Sen. John Sampson, D-Brooklyn, embezzled more than $440,000 in a decade-long scheme to control money from the foreclosure sales of four Brooklyn properties, federal prosecutors alleged today.
Sampson, the former leader of the Senate Democratic conference, was charged with two counts of embezzlement, five counts of obstruction of justice and two counts of making false statements, prosecutors said.
Between 1998 and 2008, Sampson allegedly embezzled the money as a court-appointed referee for foreclosure proceedings conducted in Supreme Court in Brooklyn. He was elected to the Senate in 1997.
“The voters of New York state rightfully expect their elected officials to represent the voters’ interests, not to trade on their positions of power to line their own pockets,” U.S. Attorney Loretta Lynch said in a statement. “As charged in the indictment, for years, Sen. John Sampson abused his position of public trust to steal from New Yorkers suffering from home foreclosure and from the very county he was elected to represent.”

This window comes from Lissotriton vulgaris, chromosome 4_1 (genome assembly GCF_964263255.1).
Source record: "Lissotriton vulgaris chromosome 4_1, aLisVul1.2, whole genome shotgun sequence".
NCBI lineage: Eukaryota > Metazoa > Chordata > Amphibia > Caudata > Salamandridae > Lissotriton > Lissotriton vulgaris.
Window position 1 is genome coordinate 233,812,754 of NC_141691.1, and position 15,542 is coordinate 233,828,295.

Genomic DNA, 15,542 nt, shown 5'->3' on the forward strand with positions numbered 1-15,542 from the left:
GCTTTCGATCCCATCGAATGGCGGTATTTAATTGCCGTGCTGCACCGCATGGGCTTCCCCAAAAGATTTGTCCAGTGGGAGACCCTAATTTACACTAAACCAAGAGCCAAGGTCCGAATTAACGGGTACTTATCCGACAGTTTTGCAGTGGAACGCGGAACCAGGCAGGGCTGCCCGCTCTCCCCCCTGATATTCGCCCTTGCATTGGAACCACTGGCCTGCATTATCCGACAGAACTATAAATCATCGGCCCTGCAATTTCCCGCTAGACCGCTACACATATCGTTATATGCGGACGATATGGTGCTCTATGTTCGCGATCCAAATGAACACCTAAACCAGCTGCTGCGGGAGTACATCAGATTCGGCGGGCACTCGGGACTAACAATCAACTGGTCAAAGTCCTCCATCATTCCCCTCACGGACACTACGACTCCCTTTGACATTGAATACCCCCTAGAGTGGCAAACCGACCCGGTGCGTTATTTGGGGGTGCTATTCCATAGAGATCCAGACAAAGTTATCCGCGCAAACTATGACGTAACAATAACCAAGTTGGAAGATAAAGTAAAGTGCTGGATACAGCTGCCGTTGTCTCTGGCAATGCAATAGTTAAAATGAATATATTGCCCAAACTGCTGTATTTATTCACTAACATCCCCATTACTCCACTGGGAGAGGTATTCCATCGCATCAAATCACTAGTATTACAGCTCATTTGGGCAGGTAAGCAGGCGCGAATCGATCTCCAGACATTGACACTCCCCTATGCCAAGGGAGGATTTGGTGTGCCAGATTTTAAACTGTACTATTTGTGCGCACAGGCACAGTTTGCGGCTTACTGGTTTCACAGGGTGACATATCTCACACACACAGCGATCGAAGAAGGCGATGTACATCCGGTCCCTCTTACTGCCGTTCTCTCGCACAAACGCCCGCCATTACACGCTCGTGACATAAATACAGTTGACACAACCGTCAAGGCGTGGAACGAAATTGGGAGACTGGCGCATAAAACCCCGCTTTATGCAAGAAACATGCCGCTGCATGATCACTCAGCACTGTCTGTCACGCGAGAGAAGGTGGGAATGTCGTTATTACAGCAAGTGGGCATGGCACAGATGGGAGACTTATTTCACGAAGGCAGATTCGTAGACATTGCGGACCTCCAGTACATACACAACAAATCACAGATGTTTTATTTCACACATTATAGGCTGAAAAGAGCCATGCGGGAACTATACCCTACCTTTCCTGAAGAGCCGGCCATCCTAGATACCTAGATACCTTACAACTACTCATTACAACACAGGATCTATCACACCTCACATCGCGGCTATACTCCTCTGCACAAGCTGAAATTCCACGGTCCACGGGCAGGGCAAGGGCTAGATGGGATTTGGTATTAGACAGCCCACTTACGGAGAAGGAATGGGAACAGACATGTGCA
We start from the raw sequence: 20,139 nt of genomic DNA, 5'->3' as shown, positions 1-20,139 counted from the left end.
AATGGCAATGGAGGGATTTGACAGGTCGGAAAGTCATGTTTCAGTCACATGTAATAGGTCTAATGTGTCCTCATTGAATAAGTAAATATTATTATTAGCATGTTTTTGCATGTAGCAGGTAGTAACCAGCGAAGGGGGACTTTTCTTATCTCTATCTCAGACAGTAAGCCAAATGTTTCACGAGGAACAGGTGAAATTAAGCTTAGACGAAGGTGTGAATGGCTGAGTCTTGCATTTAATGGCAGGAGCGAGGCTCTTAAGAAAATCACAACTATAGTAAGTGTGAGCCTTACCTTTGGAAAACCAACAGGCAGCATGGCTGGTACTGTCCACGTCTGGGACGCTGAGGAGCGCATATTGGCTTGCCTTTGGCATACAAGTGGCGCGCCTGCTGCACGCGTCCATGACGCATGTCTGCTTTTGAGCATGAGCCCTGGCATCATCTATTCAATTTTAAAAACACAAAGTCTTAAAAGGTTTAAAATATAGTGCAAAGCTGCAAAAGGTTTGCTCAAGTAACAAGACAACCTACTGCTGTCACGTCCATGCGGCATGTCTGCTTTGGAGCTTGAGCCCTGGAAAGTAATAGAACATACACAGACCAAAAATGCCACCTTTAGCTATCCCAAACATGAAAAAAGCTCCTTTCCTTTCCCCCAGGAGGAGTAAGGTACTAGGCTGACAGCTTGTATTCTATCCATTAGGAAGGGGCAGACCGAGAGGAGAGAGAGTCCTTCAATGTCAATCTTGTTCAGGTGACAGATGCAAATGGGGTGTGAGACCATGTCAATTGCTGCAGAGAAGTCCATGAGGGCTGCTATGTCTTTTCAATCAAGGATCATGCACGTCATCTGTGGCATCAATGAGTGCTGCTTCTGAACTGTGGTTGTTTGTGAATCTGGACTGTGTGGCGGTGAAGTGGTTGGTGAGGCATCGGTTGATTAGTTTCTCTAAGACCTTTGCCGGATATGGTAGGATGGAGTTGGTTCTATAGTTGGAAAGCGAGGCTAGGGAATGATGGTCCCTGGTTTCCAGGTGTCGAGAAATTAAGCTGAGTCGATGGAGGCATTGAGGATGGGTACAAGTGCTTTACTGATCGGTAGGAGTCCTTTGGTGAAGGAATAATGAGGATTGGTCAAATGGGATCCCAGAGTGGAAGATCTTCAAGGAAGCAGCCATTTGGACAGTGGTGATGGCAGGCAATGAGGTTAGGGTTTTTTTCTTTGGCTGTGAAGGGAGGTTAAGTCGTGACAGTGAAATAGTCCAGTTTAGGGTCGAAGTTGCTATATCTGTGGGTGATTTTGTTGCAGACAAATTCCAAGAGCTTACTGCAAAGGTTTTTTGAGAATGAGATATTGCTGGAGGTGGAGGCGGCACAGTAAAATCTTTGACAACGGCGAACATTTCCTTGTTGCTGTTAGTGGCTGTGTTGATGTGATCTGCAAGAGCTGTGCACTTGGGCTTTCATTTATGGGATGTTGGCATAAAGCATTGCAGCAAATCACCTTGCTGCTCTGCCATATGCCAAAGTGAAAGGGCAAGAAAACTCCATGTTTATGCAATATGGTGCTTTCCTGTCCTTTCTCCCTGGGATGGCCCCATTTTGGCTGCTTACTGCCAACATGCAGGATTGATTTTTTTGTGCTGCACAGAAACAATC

Sampson is accused of trying to thwart the investigation and to cultivate an informant with the U.S. Attorney’s Office to provide him information about his case.
When interviewed by the FBI outside his home in July 2012, Sampson said the reason he asked the employee at the U.S. Attorney’s Office for help because he was not “good” with computers, prosecutors said.
As the interview concluded, the FBI agents advised Sampson that he had lied to them. When asked whether he wished to revise his statement, Sampson said: “Not everything I told you was false.”
If convicted, Sampson faces up to 10 years of prison for each embezzlement charge, up to 10 years of imprisonment for a charge of obstruction of justice and up to 20 years of imprisonment for each of the remaining four charges related to obstruction of justice. He could get up 5 years of imprisonment for each false statement charge.